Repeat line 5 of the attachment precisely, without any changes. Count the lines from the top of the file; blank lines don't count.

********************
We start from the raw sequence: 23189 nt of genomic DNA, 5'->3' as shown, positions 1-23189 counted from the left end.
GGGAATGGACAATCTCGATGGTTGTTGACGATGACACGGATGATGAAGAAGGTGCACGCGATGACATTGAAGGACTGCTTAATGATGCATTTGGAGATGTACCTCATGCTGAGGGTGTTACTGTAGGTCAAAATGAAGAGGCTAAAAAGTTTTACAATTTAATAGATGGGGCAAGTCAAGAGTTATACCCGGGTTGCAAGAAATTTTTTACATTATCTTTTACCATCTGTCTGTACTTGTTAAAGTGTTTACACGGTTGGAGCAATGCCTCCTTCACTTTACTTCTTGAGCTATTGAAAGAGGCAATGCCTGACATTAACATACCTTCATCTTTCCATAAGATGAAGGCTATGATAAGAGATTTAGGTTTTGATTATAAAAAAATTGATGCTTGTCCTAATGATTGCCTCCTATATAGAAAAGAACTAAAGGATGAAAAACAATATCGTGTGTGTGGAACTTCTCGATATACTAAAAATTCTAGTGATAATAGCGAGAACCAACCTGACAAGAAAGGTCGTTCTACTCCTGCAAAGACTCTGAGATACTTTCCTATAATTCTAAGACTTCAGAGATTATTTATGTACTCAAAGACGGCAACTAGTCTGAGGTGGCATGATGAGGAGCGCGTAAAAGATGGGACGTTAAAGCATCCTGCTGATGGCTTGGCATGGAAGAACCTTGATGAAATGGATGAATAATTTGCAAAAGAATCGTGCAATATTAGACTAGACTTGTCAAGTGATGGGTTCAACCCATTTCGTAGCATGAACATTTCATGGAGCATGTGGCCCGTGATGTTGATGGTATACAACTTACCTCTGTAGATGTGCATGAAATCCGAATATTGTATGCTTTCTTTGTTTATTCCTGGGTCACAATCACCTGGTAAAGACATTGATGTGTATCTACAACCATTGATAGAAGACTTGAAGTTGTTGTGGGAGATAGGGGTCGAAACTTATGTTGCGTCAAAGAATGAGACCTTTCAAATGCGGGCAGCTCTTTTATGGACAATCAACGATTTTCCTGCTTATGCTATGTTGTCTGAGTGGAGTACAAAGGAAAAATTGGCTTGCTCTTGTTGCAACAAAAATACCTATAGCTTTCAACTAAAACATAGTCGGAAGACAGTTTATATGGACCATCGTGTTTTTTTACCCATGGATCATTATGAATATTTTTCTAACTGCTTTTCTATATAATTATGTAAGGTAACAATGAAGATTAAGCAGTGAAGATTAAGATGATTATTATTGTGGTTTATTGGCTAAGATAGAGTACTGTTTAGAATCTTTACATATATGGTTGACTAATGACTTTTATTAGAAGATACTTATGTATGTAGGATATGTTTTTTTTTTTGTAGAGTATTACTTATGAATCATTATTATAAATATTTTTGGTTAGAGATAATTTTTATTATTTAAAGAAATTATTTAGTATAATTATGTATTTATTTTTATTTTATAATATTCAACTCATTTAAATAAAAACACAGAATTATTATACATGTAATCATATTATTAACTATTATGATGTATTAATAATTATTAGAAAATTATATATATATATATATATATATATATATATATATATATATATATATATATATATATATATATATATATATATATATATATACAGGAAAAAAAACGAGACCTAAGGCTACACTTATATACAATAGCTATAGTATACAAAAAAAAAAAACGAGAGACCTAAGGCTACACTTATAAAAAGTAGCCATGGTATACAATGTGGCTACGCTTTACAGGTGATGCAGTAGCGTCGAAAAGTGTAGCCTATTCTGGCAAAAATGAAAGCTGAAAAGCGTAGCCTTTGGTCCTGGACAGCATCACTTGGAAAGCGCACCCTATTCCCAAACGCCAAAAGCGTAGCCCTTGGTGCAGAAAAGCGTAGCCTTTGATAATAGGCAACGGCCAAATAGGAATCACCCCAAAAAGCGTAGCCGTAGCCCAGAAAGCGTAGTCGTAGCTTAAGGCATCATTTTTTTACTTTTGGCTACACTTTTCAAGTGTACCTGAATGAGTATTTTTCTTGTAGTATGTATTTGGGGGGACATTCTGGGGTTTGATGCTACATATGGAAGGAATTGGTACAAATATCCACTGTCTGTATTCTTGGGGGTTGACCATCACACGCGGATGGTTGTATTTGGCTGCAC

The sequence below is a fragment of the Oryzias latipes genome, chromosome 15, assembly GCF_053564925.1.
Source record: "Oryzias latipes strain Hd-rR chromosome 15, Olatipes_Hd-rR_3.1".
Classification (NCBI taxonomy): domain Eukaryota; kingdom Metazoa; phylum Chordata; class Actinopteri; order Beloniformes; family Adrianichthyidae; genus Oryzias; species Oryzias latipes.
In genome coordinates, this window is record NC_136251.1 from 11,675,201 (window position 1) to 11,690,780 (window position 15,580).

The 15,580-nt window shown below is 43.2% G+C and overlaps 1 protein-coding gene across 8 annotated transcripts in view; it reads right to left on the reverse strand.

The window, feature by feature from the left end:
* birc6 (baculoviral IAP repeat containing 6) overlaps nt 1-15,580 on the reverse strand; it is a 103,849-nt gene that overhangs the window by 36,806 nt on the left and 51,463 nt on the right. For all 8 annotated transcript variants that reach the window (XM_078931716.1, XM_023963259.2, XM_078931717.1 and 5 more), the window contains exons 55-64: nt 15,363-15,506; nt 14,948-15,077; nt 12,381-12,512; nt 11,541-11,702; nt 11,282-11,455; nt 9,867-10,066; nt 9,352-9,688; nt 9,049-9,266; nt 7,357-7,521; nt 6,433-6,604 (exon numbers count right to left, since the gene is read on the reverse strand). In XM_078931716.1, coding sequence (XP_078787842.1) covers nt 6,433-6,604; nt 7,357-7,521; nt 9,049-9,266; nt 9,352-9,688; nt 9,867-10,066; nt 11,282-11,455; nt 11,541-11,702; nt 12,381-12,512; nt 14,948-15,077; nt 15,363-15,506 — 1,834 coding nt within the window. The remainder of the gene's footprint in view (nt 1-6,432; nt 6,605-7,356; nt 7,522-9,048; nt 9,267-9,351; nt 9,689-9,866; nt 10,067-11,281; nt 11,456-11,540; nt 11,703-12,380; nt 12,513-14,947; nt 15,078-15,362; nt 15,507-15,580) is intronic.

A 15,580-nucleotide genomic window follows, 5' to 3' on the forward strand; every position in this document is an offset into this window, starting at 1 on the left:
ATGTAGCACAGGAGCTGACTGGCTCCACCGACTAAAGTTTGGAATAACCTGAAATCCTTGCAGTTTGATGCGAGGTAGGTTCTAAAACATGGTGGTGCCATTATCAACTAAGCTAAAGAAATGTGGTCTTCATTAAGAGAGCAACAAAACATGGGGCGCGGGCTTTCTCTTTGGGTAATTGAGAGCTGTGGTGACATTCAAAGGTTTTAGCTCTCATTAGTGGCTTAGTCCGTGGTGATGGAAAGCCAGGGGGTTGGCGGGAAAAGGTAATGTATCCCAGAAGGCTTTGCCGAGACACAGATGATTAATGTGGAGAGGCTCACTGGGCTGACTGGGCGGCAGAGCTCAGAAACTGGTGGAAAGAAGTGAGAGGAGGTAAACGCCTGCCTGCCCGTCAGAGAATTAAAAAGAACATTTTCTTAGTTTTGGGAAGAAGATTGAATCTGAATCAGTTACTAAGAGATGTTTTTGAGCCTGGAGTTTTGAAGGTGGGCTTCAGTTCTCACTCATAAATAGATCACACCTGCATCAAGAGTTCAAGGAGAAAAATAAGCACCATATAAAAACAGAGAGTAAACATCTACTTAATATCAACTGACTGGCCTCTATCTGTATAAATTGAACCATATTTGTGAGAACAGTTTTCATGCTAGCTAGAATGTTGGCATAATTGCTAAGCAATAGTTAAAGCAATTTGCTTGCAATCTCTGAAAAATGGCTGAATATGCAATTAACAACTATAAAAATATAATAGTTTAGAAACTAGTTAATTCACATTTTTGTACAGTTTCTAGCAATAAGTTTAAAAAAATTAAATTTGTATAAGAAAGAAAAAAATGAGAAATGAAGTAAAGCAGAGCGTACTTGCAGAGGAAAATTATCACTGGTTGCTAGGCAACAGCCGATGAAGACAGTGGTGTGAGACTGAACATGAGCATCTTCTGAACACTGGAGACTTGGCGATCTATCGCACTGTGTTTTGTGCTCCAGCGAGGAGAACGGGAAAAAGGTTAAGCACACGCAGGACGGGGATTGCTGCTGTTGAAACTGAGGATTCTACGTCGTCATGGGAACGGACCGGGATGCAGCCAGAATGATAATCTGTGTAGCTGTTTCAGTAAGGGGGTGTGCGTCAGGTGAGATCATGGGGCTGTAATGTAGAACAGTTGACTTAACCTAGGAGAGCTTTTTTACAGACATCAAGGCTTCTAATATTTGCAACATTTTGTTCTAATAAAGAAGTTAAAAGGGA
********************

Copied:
Classification (NCBI taxonomy): domain Eukaryota; kingdom Metazoa; phylum Chordata; class Actinopteri; order Beloniformes; family Adrianichthyidae; genus Oryzias; species Oryzias latipes.